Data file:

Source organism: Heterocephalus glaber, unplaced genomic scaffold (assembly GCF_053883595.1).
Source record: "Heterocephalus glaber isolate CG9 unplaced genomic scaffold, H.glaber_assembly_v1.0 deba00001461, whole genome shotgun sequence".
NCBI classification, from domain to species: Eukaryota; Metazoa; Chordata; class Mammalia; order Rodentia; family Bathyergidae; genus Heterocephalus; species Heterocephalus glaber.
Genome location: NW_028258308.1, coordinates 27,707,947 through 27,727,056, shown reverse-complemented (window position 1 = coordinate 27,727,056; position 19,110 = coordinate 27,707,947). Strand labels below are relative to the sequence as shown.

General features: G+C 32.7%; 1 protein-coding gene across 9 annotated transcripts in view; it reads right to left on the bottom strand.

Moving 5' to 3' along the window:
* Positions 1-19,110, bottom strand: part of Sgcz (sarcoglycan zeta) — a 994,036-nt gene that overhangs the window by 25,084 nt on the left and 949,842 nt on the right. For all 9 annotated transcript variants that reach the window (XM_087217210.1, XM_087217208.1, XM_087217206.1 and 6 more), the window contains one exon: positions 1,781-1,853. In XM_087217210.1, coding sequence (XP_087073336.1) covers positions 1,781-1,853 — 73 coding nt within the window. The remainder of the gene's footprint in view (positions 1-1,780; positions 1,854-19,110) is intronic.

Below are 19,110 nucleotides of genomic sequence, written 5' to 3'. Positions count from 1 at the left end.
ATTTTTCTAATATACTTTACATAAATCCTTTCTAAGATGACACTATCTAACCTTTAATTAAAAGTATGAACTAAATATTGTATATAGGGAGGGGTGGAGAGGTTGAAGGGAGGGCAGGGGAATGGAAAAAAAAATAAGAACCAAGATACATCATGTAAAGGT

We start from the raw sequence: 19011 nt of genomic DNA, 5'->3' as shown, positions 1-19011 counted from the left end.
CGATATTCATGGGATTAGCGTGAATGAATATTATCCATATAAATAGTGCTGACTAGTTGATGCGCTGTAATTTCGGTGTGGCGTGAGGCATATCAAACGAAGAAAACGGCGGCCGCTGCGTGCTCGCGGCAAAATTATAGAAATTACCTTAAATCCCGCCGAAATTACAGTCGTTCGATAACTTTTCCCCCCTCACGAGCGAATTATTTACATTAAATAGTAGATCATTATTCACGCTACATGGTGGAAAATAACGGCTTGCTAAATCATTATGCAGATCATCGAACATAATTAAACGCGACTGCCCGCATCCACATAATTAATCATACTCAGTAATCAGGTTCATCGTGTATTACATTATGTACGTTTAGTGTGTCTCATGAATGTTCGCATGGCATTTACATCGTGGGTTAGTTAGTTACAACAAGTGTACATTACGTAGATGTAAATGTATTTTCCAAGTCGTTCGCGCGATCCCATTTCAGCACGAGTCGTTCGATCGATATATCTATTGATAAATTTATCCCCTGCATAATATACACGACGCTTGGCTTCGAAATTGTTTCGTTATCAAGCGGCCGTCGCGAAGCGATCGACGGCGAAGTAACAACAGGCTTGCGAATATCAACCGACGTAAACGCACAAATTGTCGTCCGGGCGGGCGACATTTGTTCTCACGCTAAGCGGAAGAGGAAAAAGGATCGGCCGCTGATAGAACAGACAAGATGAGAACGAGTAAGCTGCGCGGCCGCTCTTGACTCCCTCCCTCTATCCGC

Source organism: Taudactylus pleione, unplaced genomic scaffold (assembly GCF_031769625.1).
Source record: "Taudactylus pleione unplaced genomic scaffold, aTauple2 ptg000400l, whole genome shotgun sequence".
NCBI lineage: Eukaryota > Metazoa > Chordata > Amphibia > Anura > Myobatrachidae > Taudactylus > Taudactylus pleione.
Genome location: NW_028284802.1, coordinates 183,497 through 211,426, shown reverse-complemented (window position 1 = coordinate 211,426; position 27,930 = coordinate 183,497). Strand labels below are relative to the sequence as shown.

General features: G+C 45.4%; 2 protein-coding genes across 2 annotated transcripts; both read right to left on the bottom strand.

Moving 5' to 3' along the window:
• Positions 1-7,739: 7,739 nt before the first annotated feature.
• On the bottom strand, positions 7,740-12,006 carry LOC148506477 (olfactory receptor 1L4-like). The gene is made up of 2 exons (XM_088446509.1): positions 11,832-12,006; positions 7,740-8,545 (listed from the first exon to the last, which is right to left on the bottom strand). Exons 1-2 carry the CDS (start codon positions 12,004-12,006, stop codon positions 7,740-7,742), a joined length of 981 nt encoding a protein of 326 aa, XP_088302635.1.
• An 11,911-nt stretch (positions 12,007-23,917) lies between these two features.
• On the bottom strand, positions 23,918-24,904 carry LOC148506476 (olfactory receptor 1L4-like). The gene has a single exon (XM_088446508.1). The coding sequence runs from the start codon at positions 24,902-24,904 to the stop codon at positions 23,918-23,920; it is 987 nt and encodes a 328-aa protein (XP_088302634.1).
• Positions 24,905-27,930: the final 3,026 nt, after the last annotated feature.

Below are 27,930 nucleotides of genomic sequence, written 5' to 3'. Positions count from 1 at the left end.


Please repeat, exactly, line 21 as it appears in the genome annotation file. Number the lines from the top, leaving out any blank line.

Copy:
• On the bottom strand, positions 23,918-24,904 carry LOC148506476 (olfactory receptor 1L4-like). The gene has a single exon (XM_088446508.1). The coding sequence runs from the start codon at positions 24,902-24,904 to the stop codon at positions 23,918-23,920; it is 987 nt and encodes a 328-aa protein (XP_088302634.1).